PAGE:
Frequently Asked Questions

Does increased eye pressure mean that I have glaucoma?

Not necessarily. Increased eye pressure means you are at risk for glaucoma but does not mean you have the disease. A person has glaucoma only if the optic nerve is damaged. You do not have glaucoma if you have increased eye pressure but no damage to the optic nerve. However, you are at risk. Your eye doctor can help you understand whether you have glaucoma.

Will I develop glaucoma if I have increased eye pressure?

Not necessarily. Not every person with increased eye pressure will develop glaucoma. Some people can tolerate higher eye pressure better than others. Also, a certain level of eye pressure might be too high for one person but normal for another.

Whether or not you develop glaucoma depends on the pressure your optic nerve can tolerate. That's why it is essential to have a comprehensive dilated eye exam. It can help your eye doctor determine what level of eye pressure is right for you.

Can I develop glaucoma without increased eye pressure?

Yes. This form of glaucoma is called low-tension or normal-tension glaucoma. It is not as common as open-angle glaucoma.

What can I do to protect my vision?

Studies have shown that the best way to control it is to detect and treat glaucoma before it causes significant vision loss. If any of the risk factors above apply to you, see an eye doctor for a comprehensive dilated eye exam at least once every two years.

If you are being treated for glaucoma, take your glaucoma medicine as directed and see your eye doctor regularly.

You also can help protect the vision of family members and friends who might be at high risk for glaucoma. Encourage friends and family at risk to have a comprehensive dilated eye exam at least once every two years. Remember that lowering eye pressure in glaucoma's early stages slows the progression of the disease and helps save vision.

How should I use my glaucoma eyedrops?

If your eye doctor gives you eyedrops to treat glaucoma, you must use them exactly as instructed. Correct use of your glaucoma medication can improve its effectiveness and reduce your risk of side effects.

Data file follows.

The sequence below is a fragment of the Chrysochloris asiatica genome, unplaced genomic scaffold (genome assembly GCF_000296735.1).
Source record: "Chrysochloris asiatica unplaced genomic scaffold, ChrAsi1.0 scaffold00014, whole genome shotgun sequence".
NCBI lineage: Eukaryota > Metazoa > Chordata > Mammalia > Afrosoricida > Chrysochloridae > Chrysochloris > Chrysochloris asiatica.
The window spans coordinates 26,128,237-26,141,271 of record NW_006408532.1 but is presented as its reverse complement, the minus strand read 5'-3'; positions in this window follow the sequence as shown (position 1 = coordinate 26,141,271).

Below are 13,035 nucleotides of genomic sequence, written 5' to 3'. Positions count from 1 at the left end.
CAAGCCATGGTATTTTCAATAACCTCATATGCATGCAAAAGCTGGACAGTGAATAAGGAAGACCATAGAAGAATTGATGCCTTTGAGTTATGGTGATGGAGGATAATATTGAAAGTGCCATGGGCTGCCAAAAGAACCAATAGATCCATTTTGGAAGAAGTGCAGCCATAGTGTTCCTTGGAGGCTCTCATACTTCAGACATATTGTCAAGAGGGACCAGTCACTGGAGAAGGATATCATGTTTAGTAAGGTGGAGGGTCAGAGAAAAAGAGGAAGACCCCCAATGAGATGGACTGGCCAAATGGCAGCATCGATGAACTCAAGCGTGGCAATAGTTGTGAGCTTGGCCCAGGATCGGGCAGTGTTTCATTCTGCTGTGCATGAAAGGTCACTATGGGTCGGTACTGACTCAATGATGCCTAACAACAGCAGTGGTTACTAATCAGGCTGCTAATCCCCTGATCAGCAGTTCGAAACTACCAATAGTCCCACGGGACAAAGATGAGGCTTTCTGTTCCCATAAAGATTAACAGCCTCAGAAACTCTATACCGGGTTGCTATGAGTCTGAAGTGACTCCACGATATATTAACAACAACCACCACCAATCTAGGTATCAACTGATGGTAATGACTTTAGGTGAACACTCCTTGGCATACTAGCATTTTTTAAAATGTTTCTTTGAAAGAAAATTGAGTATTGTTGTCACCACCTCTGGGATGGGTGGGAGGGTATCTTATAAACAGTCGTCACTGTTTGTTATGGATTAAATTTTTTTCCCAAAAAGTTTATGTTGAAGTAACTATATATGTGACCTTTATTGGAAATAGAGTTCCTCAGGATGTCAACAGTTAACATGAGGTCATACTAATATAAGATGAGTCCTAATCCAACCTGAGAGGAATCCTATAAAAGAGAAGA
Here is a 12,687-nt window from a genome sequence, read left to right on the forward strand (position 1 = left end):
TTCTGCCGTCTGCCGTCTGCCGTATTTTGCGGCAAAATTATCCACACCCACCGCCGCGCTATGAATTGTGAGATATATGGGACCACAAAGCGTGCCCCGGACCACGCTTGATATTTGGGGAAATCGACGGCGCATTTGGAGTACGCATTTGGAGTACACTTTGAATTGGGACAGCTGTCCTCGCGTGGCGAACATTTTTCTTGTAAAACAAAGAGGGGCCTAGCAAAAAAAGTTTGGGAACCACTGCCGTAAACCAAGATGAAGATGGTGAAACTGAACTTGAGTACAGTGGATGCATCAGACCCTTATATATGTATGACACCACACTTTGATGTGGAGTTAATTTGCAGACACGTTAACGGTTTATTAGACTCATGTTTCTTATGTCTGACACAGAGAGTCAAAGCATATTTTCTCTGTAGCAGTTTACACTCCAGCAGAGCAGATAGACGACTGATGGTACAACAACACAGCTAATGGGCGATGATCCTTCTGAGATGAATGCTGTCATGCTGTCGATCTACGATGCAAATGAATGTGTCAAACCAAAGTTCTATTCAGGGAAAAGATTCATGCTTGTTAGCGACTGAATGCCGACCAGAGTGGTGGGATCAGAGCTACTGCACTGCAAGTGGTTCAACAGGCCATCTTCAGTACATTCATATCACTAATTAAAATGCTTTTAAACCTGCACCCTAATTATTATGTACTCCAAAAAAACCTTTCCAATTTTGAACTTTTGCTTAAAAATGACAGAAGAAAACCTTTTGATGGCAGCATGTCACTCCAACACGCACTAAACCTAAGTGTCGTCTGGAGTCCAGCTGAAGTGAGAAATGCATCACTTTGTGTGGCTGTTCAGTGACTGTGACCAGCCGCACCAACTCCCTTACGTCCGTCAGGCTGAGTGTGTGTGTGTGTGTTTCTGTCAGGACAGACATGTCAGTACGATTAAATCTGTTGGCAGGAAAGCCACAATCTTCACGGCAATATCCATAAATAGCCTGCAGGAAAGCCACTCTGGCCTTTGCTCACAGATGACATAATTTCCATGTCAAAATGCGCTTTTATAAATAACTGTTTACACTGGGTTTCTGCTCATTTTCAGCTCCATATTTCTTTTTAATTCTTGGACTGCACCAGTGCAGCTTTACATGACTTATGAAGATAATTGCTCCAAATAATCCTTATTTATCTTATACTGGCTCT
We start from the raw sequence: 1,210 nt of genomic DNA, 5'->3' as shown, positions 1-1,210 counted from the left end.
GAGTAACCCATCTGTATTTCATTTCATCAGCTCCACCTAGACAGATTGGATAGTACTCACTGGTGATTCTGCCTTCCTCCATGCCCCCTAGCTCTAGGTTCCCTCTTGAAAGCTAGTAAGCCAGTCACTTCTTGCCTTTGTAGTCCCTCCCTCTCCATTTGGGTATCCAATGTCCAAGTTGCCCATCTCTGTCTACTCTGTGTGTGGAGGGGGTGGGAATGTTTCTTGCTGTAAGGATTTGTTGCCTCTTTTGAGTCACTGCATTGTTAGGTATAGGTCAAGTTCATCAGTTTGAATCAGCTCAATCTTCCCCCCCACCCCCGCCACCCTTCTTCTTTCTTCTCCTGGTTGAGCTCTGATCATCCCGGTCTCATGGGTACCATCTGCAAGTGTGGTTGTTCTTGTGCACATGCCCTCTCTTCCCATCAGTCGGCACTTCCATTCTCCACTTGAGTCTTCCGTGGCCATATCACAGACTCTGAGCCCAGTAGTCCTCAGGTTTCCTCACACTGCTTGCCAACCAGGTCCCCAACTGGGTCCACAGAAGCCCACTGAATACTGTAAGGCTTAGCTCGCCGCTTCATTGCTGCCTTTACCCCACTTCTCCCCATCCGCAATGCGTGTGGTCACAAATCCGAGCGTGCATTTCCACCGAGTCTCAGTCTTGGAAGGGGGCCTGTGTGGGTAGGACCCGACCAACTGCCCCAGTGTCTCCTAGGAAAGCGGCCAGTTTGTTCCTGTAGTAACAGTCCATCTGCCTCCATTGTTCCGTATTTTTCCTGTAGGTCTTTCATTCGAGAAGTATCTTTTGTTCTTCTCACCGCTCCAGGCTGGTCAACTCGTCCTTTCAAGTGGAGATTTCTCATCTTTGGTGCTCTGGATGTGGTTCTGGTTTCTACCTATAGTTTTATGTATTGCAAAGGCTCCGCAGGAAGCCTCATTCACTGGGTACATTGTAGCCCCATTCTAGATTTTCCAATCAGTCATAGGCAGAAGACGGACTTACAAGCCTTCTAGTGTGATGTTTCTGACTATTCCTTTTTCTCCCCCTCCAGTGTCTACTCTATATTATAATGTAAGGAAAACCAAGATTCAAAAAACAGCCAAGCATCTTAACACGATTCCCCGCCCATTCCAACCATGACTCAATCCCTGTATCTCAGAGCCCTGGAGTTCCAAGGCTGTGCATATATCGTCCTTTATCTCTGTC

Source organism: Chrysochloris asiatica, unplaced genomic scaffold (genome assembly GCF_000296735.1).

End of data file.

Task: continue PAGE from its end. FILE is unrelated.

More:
To use your eyedrops, follow these steps:

  • First, wash your hands.
  • Hold the bottle upside down.
  • Tilt your head back.
  • Hold the bottle in one hand and place it as close as possible to the eye. Do not touch your eye with the bottle, as this can contaminate the bottle.
  • With the other hand, pull down your lower eyelid. This forms a pocket.
  • Place the prescribed number of drops into the lower eyelid pocket. If you are using more than one eyedrop, wait at least five minutes before applying the second eyedrop.
  • Close your eye or press the corner of the eye nearest to your nose lightly with your finger for at least one minute. Either of these steps keeps the drops in the eye and helps prevent the drops from draining into the tear duct and through the nose, which can increase your risk of side effects.

What can I do if I already have lost some vision from glaucoma?

If you have lost some sight from glaucoma, first see your eye doctor. They can help prevent further vision loss by controlling your glaucoma with treatment.

You can also talk to your eye doctor about low vision services and devices that can help you make the most of your remaining vision. Ask them to refer you to a specialist in low vision.

Many community organizations and agencies offer information about low vision counseling, training, and other special services for people with visual impairments. A nearby school of medicine or optometry might provide standard vision services.